Reverberations are still being felt from Sandy Weill's comments last week about breaking up the big banks. (See: Sandy Weill, Welcome to 'Team Break Up the Big Banks': Neil Barofsky)
This weekend was chock-full of op-eds and stories about Weill's change of heart and the wisdom of his recommendations -- or lack thereof.
"The fact Sandy Weill is coming forward is significant," says Laurence Kotlikoff, professor of economics at Boston University. "But he's got the wrong view of what's wrong with the banks."
The problem is not the size of the banks but their "opacity and leverage," Koltikoff says. "Secret-keeping small banks that are highly leveraged is not going to be a whole lot different. The way to fix it is to break up the banks by not breaking up the banks."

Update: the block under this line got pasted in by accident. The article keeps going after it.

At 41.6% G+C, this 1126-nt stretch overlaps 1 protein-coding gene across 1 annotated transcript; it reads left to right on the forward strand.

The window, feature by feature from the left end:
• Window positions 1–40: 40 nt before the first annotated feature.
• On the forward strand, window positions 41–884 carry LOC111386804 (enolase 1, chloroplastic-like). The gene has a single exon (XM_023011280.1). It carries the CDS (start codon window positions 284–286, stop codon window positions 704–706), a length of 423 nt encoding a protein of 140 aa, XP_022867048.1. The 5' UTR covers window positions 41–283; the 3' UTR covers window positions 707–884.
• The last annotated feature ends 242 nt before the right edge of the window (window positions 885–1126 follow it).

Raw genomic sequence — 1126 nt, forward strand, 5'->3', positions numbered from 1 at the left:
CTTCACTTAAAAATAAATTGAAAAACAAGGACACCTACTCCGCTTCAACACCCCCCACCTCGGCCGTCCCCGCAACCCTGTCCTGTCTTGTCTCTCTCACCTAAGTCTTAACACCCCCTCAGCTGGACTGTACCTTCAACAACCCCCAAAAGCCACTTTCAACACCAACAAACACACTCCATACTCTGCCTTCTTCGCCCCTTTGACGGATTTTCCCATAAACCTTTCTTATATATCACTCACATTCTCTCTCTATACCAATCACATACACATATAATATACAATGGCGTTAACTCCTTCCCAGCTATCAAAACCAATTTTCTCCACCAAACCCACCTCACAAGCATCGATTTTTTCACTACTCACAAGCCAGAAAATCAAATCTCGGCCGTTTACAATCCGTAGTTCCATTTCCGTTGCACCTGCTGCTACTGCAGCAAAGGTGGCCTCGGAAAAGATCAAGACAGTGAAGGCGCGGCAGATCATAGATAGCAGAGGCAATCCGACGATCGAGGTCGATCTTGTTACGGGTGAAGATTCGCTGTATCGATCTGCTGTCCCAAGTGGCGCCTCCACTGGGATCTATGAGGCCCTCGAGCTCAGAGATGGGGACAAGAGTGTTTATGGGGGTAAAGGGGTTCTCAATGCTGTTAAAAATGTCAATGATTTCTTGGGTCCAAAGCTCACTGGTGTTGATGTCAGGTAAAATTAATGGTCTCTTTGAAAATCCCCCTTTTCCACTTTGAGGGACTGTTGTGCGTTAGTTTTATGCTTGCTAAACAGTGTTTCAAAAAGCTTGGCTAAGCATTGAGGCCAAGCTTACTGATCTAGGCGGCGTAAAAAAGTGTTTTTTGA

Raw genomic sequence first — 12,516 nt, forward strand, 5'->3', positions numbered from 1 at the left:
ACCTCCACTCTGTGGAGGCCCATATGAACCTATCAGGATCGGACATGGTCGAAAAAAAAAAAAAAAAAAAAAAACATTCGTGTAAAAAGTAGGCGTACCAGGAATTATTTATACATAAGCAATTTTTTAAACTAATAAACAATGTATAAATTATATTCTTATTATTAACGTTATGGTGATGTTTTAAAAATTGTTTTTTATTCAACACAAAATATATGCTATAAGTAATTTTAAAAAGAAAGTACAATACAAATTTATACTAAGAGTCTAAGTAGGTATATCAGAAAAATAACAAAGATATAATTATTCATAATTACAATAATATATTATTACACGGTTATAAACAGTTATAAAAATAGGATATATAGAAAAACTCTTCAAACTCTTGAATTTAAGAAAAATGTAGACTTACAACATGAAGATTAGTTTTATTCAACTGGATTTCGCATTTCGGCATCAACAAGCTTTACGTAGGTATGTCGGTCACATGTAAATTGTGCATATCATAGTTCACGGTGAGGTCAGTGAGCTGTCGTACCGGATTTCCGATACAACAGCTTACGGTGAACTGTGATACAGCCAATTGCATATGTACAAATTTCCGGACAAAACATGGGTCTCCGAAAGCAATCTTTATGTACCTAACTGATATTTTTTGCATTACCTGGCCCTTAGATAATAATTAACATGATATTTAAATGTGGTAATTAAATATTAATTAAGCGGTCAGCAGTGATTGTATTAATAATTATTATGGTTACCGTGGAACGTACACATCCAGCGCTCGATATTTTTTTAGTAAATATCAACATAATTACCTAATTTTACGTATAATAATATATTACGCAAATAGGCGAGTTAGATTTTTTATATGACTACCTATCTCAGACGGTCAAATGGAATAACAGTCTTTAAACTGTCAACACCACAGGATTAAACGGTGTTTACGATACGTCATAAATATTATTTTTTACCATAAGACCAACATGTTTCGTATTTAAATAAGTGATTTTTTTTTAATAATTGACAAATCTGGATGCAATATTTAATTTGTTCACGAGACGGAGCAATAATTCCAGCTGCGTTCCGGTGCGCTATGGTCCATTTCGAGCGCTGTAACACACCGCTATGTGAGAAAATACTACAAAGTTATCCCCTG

How's that now?
As detailed in his 2012 book, Jimmy Stewart Is Dead, Koltikoff advocates what he calls limited purpose banking, wherein banks would focus solely on being financial intermediaries, rather than trading or otherRead More »from Sandy Weill Is Wrong About How to Fix the Banking System: Kotlikoff